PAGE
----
Wednesday, September 25, 2013

Gwar: Battle Maximus

Let me start this off by saying I'm a long time Gwar fan . By long time I mean Hell-o had just come out, so 1988. I have seen Gwar more times than I can remember , because most of those highschool era shows I was tripping so hard I once thought Oderus was Steven Tyler. This is the first album for Cannibas Corpse guitarist to debut as a new character Pustulus Maximus and also features a new bass player Jamison Land taking on the mantle of Beefcake the Mighty, which is a little weird in my book, as it takes them into the realm of Kiss who slaps the Ace and Peter make up on just anyone these days, so Gwar is more of a brand and less of a band so it's surprising this new album is better than it has any business being. If I Mike , as Balsac even though he didn't play on the first album he will count as an original member for practical purposes, and even then this album only has two original members, though Roberts played on Scumdogs, so I'm sure most of their fans at this point never heard of Nippleus Erectus .

The opener isn't Gwar's strongest moment and pretty much sums up many of the reasons I fell out of touch with Gwar in the first place as it is the sort of fast thrash riff that seems to appeal more to punk rock kids. After Salamanizer from Scum Dogs it's been hard for Gwar to write a better opener and even with "Madness at the World's Core" it has grown on me but is symptomatic of Gwar of late that defaults to being run of the mill punk soaked thrash, rather than paying a close attention to groove and hooks that they once did.

Songs like "Bloodbath" and " Nothing Left Alive" have their moments but feed into the thought that Gwar is more about the show than their music, which was not always the case. With everything up to "This Toilet Earth" they could have showed up in their street clothes and rocked. The first song that stands up and makes you take notice of it " Raped at Birth" sure it takes over the top lyrics and shoves them sideways with little lubrication into your ears, but they are set to has tightly coiled  riffs to the stage for Oderus' foolishness and theatrics.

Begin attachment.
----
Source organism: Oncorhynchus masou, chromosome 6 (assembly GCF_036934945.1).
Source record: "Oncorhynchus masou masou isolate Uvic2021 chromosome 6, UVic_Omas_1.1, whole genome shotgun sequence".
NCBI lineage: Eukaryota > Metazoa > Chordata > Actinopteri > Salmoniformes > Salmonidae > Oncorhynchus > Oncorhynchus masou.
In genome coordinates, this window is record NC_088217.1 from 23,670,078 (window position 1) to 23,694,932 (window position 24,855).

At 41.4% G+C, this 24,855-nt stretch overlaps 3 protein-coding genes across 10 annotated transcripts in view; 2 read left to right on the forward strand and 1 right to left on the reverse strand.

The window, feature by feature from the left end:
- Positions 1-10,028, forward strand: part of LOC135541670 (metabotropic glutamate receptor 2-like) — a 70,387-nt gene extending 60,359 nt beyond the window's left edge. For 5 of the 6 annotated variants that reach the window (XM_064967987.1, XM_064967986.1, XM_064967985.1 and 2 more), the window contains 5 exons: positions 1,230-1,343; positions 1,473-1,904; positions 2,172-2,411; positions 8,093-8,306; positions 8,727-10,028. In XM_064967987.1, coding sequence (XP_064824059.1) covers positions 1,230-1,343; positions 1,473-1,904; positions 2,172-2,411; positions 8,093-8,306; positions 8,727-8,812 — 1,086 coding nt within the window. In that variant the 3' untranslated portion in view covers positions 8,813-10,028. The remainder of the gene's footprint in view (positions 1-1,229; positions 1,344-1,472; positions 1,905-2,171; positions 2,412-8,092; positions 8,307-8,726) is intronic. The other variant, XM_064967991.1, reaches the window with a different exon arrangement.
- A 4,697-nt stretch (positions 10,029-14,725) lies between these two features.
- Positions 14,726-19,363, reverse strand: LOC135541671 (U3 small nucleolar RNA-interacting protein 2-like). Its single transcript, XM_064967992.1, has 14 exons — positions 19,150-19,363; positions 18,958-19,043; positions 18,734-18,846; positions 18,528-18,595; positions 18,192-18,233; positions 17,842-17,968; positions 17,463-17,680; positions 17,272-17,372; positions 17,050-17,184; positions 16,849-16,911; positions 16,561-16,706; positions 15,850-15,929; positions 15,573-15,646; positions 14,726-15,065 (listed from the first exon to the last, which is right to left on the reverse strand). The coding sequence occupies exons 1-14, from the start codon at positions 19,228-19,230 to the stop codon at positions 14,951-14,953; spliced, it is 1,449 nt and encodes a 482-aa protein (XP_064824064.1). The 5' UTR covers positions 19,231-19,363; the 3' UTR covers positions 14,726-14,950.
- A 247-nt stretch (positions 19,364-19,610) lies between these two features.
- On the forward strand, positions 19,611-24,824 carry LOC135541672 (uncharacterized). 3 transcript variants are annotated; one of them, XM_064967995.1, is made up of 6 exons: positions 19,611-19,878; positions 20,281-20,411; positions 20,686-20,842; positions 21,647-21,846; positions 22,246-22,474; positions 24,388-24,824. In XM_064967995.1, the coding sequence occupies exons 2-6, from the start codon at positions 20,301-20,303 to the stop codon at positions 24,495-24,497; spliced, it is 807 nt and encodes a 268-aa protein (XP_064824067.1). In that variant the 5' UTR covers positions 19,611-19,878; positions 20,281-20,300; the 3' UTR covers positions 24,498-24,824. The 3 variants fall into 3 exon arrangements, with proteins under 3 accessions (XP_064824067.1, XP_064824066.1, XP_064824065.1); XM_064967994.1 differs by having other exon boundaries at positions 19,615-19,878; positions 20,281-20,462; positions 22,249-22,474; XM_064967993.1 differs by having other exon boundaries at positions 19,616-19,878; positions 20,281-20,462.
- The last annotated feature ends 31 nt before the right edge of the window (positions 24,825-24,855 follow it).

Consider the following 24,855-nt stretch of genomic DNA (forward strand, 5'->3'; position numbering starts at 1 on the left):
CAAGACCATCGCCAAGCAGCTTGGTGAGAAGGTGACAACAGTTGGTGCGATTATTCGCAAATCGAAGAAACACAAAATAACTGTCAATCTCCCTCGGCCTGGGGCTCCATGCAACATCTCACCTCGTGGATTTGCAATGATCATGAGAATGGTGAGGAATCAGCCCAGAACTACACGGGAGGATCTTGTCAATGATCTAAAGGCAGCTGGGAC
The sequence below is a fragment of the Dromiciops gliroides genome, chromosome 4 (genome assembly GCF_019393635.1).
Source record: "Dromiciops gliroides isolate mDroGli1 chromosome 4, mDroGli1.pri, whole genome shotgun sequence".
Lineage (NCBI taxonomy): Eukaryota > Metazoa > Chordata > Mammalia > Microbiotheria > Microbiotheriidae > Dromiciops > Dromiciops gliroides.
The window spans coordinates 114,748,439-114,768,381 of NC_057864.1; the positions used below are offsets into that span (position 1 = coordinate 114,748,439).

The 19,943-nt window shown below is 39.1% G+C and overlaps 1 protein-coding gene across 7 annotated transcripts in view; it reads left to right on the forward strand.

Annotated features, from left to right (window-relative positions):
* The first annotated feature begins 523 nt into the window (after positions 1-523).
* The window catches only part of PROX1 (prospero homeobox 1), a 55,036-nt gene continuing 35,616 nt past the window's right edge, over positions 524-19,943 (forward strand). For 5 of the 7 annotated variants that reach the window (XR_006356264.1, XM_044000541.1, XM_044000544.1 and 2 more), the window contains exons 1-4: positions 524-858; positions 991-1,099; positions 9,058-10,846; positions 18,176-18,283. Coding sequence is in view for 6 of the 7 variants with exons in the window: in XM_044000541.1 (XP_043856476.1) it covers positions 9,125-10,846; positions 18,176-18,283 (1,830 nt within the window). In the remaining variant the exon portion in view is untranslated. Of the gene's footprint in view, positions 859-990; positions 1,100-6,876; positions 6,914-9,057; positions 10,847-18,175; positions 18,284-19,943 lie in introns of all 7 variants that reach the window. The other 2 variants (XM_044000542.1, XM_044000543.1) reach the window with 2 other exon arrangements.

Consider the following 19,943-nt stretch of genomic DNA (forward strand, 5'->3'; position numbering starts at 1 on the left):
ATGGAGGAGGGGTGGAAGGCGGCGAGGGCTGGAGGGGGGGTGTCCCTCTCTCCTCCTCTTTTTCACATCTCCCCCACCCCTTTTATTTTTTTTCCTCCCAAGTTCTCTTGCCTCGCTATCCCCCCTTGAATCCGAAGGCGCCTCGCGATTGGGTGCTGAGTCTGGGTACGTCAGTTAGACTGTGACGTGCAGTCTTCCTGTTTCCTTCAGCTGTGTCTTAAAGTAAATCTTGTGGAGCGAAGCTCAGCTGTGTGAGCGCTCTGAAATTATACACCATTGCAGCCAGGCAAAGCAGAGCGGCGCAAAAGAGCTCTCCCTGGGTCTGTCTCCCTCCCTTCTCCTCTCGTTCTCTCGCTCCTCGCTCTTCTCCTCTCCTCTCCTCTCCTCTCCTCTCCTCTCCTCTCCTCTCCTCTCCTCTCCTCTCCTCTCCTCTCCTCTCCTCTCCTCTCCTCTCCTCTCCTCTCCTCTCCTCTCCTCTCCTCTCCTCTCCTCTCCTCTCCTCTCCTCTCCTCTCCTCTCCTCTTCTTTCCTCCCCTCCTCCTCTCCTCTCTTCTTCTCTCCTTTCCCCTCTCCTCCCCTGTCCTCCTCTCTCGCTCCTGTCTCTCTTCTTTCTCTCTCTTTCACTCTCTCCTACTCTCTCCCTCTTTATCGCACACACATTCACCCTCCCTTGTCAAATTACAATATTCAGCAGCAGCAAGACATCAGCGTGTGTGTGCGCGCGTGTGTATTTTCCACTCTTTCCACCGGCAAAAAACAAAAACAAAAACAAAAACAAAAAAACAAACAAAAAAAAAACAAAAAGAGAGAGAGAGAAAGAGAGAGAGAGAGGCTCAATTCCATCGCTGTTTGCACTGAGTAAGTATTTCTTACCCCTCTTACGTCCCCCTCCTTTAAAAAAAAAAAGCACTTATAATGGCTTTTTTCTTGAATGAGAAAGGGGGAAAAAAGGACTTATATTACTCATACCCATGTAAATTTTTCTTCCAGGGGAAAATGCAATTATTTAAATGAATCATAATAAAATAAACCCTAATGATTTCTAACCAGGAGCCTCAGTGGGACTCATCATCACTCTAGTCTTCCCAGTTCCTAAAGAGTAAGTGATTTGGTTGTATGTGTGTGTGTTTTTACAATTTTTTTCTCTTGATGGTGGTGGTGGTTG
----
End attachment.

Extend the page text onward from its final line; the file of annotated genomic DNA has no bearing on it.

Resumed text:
"I, Bonesnapper" is pretty decent considering Oderus gives the mic over to one of the supporting characters.  After the doomish intro to " Mr. Perfect" the thrash tinged verses give Oderus room for his insane blabbering. Though it's pretty ripping it is odd to me that the title track is an instrumental, so I'm guess it's a soundtrack for some sort of onstage carnage that prevents any one from singing. "The Triumph of the Pig Children" is the first song that comes close to having an actual vocal melody in it's verses, reminding us that Oderus can actually sing when he wants to. Because of this I'm a little more forgiving of the simple barked chorus. It gets even more melodic on "Falling" which reminds of the albums the Butt Hole Surfers made when they sold out to the radio in the 90's . It's pretty decent for what it is  and doesn't go for what at one point of the albums token power ballad.

The album closes with "Fly Now" which captures most of the classic Gwar sound , but doesn't really do anything new with like some of these songs bravely attempt to.  This isn't Scum Dogs by a long shot but for a band that is making albums to showcase their theatrics it works better than some of the less dynamic thrashing they have been up in the past decade. I'll give this an 8.5.

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